Having these analytics and data teams in-house could help drive SIUs to be more-effective and efficient.

Plan for a balanced workforce

Nearly 30 to 40 percent of the insurance industry workforce will be eligible for retirement in the next five years. To attract much-needed new talent, claims leaders should consider embracing diversity of thought by hiring individuals who “break the mold” of a stereotypical SIU employee.

Instead of only searching for candidates with law-enforcement backgrounds, leaders and hiring managers should think about targeting individuals with backgrounds in leadership, banking, data, security, customer service — and even military experience. A team with a diverse skillset is a team that is often well-equipped for a competitive market.

Become a millennial magnet

I would argue that most of the general public doesn’t know what SIUs do, or even what they are. Because SIUs often are lumped in with claims departments, job seekers may overlook opportunities in the field. SIU leaders should promote the unique qualities of our work — especially with the growing cohort of millennials looking for meaningful and rewarding work.

This would mean finding ways to position SIUs as attractive places to work for young adults, because that’s where our future talent lies. Leaders can do this by creating workplaces that allow for professional growth and educational opportunities. They should also work to develop strong management teams that stay focused on their people first.

When an industry undergoes major changes at a rapid pace, the next steps often are unclear. But like a puzzle, the picture becomes clear when you fit the right pieces in place. As claims leaders, we must challenge ourselves to seek the right tools that will enable SIUs to meet the fraud threats of the future. It’s up to us to make our workplaces more efficient and better equipped.

By staying ahead of technology, implementing data strategies and hiring the strong talent, we can ensure that claims and SIUs are well-positioned to handle the uncertainties of the future.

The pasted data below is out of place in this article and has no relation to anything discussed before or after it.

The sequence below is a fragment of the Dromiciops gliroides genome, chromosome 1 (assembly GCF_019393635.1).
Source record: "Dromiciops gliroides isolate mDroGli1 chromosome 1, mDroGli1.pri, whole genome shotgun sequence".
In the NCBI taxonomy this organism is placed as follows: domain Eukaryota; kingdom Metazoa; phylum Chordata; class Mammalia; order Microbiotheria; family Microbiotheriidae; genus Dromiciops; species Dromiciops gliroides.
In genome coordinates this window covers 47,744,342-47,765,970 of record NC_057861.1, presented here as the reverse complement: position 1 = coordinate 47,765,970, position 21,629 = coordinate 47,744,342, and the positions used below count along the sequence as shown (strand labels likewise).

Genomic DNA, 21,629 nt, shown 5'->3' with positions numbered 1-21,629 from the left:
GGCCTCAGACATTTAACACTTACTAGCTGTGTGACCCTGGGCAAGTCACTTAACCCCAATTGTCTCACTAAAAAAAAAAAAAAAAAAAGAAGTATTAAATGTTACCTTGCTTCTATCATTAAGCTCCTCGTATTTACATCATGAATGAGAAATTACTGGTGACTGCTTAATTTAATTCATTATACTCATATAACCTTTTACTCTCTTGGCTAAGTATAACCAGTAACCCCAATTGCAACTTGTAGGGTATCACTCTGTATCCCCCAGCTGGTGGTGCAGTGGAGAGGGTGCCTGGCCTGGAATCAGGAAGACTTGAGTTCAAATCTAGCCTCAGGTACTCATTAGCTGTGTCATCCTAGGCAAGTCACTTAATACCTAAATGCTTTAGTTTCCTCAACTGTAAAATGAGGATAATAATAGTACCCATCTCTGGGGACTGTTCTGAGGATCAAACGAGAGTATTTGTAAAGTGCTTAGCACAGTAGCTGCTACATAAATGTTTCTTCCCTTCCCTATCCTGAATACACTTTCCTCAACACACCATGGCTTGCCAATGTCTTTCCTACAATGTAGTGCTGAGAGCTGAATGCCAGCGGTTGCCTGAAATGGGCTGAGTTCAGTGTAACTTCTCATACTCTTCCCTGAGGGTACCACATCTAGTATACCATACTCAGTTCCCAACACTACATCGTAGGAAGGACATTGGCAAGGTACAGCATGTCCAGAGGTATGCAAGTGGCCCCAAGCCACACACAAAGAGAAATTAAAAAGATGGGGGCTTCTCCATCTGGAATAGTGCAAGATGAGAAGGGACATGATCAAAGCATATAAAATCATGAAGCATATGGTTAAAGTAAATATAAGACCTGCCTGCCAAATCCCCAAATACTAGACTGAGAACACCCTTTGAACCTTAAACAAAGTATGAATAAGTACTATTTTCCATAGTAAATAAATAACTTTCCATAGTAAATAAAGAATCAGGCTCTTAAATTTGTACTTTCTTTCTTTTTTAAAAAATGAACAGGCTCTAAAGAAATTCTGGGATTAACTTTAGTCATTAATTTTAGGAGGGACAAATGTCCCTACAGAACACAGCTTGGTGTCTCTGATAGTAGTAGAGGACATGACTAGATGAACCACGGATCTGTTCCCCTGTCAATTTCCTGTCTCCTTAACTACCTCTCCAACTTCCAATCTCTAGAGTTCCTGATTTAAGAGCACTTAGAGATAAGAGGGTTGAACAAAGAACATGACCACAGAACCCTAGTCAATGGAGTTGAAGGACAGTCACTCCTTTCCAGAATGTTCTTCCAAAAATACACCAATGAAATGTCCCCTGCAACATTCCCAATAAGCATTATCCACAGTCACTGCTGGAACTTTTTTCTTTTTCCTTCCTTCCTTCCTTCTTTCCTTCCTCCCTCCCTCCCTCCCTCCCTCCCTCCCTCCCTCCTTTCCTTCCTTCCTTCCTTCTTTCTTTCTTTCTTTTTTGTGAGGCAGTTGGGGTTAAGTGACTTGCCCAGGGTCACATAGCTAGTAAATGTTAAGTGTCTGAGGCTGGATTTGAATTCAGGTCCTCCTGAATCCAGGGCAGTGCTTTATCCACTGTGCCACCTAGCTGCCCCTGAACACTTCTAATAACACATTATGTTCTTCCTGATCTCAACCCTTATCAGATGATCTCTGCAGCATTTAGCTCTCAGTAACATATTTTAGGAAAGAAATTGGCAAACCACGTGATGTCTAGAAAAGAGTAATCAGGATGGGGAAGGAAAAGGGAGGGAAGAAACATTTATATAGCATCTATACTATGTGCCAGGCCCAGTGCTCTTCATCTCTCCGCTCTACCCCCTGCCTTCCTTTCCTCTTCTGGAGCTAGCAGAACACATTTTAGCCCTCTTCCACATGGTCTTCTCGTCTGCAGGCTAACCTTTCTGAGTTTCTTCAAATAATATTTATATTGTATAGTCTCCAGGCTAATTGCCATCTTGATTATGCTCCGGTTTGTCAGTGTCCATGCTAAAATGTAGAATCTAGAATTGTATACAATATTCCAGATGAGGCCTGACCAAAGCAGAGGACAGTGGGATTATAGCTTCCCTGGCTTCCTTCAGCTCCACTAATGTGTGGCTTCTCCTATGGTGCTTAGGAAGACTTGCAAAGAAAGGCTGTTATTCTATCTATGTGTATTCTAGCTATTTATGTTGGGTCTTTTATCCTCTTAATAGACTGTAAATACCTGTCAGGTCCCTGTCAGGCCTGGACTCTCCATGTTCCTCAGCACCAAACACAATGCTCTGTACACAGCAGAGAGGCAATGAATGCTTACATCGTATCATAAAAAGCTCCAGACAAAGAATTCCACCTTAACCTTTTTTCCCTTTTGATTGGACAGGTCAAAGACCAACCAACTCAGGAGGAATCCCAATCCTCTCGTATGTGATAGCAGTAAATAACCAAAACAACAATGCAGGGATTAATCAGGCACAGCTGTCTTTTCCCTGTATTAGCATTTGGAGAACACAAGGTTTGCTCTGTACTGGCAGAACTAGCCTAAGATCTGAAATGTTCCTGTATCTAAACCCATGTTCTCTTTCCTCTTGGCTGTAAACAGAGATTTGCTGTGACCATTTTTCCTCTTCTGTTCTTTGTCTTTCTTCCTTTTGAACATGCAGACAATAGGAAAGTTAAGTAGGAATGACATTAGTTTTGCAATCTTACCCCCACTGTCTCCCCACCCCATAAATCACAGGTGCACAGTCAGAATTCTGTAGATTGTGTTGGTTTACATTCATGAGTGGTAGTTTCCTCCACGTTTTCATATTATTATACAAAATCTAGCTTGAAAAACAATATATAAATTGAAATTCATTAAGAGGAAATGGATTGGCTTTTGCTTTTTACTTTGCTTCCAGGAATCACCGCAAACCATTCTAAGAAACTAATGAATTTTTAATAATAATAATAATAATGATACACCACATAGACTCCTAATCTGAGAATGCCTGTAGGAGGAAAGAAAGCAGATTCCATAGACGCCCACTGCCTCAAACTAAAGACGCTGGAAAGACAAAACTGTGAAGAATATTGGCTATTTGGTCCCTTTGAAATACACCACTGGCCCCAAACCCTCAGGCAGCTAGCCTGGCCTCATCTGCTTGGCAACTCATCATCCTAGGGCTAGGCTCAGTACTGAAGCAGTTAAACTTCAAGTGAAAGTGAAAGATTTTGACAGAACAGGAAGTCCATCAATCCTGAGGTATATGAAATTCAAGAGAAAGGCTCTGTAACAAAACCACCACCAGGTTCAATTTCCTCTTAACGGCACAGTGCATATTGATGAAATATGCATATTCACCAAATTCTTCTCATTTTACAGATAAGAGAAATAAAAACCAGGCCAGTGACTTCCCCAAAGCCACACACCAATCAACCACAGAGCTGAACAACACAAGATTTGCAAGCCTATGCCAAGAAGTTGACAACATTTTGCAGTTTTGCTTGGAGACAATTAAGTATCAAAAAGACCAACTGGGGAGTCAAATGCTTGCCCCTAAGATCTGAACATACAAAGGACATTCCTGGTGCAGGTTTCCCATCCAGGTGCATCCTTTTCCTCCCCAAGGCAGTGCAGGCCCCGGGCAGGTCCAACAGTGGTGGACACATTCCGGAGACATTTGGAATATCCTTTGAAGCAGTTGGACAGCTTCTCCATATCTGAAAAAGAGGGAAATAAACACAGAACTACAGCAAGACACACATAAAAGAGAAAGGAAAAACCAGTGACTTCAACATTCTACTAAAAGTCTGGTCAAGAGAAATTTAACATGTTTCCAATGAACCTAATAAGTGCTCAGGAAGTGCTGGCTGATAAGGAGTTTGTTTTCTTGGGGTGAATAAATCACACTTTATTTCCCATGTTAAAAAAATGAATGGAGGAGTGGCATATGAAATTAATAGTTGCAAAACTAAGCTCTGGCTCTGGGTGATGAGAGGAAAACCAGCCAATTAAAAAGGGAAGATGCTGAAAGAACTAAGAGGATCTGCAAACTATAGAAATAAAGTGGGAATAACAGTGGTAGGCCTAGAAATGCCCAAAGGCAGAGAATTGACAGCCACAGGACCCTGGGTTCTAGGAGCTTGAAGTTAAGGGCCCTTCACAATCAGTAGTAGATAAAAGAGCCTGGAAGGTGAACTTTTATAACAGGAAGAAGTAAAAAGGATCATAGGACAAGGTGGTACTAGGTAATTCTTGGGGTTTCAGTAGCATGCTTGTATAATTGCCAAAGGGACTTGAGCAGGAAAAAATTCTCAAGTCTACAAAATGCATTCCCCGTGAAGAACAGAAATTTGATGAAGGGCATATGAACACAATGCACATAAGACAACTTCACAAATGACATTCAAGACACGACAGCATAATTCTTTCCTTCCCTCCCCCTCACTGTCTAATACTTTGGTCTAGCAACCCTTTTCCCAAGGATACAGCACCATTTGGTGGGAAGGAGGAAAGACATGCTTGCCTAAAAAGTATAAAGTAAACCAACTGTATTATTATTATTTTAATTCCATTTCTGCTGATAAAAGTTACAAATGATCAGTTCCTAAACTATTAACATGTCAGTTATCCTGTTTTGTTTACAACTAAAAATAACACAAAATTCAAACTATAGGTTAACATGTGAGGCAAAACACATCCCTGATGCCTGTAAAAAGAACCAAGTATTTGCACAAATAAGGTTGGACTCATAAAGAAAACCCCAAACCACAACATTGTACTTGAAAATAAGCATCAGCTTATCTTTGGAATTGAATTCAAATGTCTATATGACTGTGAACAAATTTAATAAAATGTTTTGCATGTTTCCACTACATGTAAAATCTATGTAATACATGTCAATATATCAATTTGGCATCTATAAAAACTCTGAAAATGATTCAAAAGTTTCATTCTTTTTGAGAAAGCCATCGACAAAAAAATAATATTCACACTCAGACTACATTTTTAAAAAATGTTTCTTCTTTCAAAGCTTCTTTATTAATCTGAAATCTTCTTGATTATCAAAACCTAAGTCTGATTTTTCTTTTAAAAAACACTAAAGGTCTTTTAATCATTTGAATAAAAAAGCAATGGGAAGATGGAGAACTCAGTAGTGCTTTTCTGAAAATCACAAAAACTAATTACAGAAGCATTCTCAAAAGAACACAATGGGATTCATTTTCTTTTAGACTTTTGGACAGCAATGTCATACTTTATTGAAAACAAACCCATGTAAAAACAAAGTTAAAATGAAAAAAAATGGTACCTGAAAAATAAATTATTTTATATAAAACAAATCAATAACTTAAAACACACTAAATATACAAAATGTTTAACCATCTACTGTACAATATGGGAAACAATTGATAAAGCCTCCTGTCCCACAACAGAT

About the author: Keith Daly is Executive Vice President and Chief Claims Officer of Farmers Insurance.

Fraud of the Month: Flashy lawyer’s $550-million disability con disabled

Where’s Eric Conn?

The feds want to know. So do the Kentucky disability lawyer’s clients — hundreds, many stuck without disability money they desperately need to survive.

Conn engineered the largest federal disability ripoff in U.S. history — nearly $600 million in pilfered taxpayer money, plus a judge bribed to grease disability claims for Conn’s clients.

After pleading guilty, Conn slipped out of his ankle monitoring bracelet and disappeared while awaiting sentencing. He’s still on the run, facing up 12 years or more in federal prison.

Face plastered on billboards
Conn was something of a celebrity in Eastern Kentucky. He built one of the nation’s largest disability practices through quirky, outlandish and pushy self-promotion.

He styled himself as “Mr. Social Security,” plastering his face on billboards around the state. In a TV ad, Conn cruises around town in a Rolls-Royce, pulls up in front of a Lincoln Memorial replica, and banters with a young woman in a trench coat.

Then there’s his 3D commercial. A tiny computer-generated image of Conn frolics on the TV screen. There’s even a music video. The late bluegrass star Ralph Stanley and Amber Ettinger beg Obama to appoint Conn to the Social Security Advisory Board.

Weirdness worked. Thousands of people flocked to his office complex of five connected trailers — with a 19-foot replica of the Lincoln Memorial out front. They hired Conn to have them declared disabled and quickly get a lifetime of Social Security disability money. Some clients were in true pain. Some may have been healthy and just wanted free money for life.

Regardless, Conn made it easy. He bribed a local judge, psychologist and doctors to rubber-stamp claims for clients. Many weren’t even examined, and medical records often were dummied up so the claims would move quickly. Social Security was on the hook for nearly $600 million over the life of the ongoing claims.

Burned records in bonfire
Conn lived in a swanky mansion and relished frequent luxury travel from the legal fees he took in. Two principled federal workers finally reported him, thus starting his downfall.

Conn burned records in a two-day bonfire behind his offices as federal investigators closed in. He pleaded guilty and could spend 12 years or more in federal prison. He also must shell out more than $83 million in fines, penalties and other costs.

A lot of heartache ensued in Eastern Kentucky. Hundreds of clients lost their disability benefits after Conn was convicted. Social Security also is demanding that many clients repay up to $100,000 for disability money going back 10 years.

At least seven clients killed themselves, news reports say.

Slipped out of ankle bracelet
Conn may have bolted the U.S. after slipping out of his ankle monitoring bracelet, news reports say. The FBI is hunting him.

Meanwhile, hundreds of former clients are trying to have their canceled disability benefits restarted. “I’ve got to get these people money quick,” said their new attorney Ned Pillersdorf. “I’ve got 800 people going without, and it’s a real humanitarian crisis.”